Final Draft: GSOC 2023 Database Connection Pool

Hi, @carltongibson @apollo13 this is the final draft of the Database Connection Pool.

Any feedback will be appreciated.



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psycopg requirement to be able to use connection pool in MySQL seems very odd to me.

Also, what if one day this base class changes in a way where its no longer usable by the other backends?

Hi @rafalp. Thanks for taking the time to see my proposal.

Most of the pool code in Psycog is independent of PostgreSQL and Psycopg. And to answer your question in MySQL, there are drivers that implement the Python database API described in PEP 249. One of the drivers that we already use in django is MySQL/Connector Python and moreover the pooling implementation across database drivers has a similar approach, for example, in MySQL/Connector Python, we have a module called mysql.connector.pooling which has a lot of similarities with psycopg (see Connector/Python Connection Pooling). The similar architecture is because of the PEP 249, and Pscycopg is tightly paired with it. So as long as the modules follow PEP 249, there won’t be any nature of obsoleteness in the code we are trying to wrap in psycopg.



Don’t other DBAL libraries provide their own connection pool classes that their respective Django backends could use instead of relying on psycopg?

Hi Kaushik,

Unfortunately I don’t have time to read the full document, I only read a few choice paragraphes, but here are some comments on it.

Django uses transaction pooling

Django does not use transaction pooling. Transaction pooling is a feature of pgbouncer, which the user may use, but Django doesn’t know anything about it.

Django’s transaction middleware is enabled

Django’s ATOMIC_REQUESTS is off by default, and in my experience most users do not enable it.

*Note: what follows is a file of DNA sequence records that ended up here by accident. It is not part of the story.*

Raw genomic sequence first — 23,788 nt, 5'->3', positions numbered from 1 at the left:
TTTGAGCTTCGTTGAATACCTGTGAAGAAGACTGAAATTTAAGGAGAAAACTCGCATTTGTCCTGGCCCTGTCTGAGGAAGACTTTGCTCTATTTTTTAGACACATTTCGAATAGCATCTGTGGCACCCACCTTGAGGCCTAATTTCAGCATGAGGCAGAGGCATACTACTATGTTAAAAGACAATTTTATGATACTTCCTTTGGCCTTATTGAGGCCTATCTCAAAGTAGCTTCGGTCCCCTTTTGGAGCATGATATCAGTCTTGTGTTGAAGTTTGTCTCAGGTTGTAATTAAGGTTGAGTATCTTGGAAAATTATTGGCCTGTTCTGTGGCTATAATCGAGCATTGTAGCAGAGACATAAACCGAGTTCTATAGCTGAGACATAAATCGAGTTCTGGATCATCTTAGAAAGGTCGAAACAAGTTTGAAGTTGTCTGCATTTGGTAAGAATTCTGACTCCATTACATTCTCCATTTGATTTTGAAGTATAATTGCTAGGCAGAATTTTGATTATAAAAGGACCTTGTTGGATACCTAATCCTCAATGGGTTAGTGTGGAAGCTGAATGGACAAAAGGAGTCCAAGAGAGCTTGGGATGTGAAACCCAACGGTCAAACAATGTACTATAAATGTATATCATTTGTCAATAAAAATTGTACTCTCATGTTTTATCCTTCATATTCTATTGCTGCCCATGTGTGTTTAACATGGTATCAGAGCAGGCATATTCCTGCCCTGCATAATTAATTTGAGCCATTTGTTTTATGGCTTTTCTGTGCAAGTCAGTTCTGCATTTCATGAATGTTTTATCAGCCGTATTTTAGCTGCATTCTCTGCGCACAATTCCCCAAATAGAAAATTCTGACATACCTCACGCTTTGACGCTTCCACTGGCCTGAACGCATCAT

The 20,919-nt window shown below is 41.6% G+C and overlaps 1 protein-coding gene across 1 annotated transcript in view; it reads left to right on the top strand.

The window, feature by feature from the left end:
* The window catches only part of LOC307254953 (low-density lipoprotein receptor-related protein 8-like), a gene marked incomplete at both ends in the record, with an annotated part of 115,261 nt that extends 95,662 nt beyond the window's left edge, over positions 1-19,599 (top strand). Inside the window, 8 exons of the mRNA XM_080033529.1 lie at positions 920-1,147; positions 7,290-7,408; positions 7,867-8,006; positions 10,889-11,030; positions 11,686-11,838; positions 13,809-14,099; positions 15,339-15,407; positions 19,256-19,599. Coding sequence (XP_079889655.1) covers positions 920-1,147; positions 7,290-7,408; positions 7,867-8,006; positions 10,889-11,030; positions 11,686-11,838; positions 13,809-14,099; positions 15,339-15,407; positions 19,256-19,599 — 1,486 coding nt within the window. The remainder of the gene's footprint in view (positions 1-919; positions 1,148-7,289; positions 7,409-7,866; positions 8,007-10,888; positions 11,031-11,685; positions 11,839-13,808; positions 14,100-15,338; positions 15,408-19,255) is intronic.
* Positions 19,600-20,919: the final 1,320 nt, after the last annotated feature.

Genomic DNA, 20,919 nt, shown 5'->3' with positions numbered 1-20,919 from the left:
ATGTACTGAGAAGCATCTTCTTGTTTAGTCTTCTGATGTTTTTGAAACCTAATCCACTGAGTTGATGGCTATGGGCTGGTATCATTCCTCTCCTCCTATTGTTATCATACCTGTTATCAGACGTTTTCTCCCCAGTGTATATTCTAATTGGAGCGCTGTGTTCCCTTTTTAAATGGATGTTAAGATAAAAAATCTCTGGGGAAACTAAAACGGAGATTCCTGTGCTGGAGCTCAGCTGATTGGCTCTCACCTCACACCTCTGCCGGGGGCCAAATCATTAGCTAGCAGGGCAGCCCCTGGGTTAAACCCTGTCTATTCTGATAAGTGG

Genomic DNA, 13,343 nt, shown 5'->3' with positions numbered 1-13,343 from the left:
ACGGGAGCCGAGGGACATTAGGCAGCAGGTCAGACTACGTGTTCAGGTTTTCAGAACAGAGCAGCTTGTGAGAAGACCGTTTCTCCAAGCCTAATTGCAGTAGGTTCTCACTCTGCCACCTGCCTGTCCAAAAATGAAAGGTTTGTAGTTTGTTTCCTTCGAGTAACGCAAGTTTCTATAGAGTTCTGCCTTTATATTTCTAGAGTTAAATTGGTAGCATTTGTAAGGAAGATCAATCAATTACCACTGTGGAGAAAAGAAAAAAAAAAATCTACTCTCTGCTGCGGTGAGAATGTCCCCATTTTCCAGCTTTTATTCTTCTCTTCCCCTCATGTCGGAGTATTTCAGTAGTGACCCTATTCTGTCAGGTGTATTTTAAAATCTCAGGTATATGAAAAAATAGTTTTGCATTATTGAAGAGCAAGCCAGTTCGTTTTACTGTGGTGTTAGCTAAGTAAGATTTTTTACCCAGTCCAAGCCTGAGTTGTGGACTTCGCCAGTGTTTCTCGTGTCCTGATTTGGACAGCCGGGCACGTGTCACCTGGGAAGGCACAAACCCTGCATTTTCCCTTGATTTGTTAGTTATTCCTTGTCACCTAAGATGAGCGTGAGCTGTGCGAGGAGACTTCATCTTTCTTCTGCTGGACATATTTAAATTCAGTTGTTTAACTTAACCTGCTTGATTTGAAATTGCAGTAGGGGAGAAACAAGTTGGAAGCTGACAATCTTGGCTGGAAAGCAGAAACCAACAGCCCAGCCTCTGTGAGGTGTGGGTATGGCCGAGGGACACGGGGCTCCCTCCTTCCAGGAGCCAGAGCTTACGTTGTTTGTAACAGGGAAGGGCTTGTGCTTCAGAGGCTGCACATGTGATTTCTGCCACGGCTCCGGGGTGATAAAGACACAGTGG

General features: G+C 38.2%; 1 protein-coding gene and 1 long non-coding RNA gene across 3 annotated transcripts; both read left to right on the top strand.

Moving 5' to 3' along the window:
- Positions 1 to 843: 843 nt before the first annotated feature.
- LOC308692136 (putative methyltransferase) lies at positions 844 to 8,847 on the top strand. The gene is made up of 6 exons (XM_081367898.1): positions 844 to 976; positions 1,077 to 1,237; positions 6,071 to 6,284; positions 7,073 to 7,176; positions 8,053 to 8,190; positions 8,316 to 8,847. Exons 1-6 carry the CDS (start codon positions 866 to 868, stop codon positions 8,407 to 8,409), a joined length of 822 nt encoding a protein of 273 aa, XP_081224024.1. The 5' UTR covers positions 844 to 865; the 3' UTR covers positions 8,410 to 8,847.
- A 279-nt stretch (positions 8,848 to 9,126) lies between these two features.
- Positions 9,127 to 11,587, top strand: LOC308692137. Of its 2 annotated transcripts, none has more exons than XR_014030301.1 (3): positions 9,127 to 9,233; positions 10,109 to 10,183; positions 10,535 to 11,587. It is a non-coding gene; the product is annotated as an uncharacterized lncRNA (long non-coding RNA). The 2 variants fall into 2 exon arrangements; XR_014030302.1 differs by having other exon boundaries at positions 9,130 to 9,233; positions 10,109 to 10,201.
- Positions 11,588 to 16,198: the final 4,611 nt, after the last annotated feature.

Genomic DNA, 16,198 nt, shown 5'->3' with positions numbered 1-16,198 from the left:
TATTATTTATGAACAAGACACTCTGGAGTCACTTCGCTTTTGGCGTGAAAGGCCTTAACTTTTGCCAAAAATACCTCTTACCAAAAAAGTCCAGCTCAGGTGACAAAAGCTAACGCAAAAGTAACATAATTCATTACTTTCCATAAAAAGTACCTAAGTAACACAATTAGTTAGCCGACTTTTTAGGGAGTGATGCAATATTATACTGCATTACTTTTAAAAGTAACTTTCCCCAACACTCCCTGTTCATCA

But I think it is mostly orthogonal to connection pooling. I would omit this sentence.

The goal of persistent connection is to save the cost (in response time) of establishing the database connection, without compromising reliability (see #733)

This is true, although “without compromising reliability” seems redundant to me (is there an approach which does compromise reliability?), so I would omit that part.

But now the issue begins with ASGI, which uses an asynchronous event loop to manage requests, whereas Django’s persistent database connections rely on a single database connection per thread. When using ASGI, multiple requests may be handled by the same thread asynchronously. This means that if one request is waiting for a database query to complete, other requests may be blocked until the query completes, leading to poor performance.

There is some confusion here. It is not accurate to say that “Django’s persistent database connections rely on a single database connection per thread”, when “thread” refers to an OS thread. Django’s persistent connection is stored in an asgiref local, which means that under ASGI/async, the connection is per asyncio Task, not OS thread.

The real problem which makes persistent connections useless in async is that, while in sync Django the same OS thread is used to process multiple requests (a “worker thread” kept in a thread pool, or just one thread in a single-threaded process worker), in async reusing Tasks is a bad practice. Instead, a task is created to handle a single request, then it dies. This renders Django’s persistent connection ineffective, because a new DB connection is created for each request which is what we wanted to avoid.

I’ll also mention a more subtle problem: one of the advantages of async is that it allows you to efficiently and ergonomically use concurrency within a single request, e.g. using a TaskGroup to perform e.g. 2 heavy queries against the DB concurrently such that the latency is max(A, B) instead of A+B. But the way concurrency is achieved in asyncio is for the task to create sub-tasks, and each sub-task needs its own DB connection, which exacerbates the problem.

To use pgbouncer with Django’s persistent database connections under ASGI, we need to configure Django to use a custom database backend that supports pgbouncer

This is incorrect, you don’t need a custom backend to use pgbouncer. pgbouncer is transparent to Django, you only need to change the DB connection string.

The package you link django-db-pool seems to use psycopg2’s pool to implement a per-process DB connection pool, no relation to pgbouncer.

Really, use of pgbouncer fixes the problem, and in fact does so better than whatever Django can come up with (because it’s host-level and not process-level; because it implements features like transaction pooling that Django is never going to implement; etc…).

The only real problem with pgbouncer (and similar solutions for other DBs which I’m not familiar with) is the complexity it adds. I’m in favor of adding DB pool support to Django so that pgbouncer is not required (in fact, I already roll my own using psycopg3’s pool…) for achieving a non-broken setup.

Hope that helps.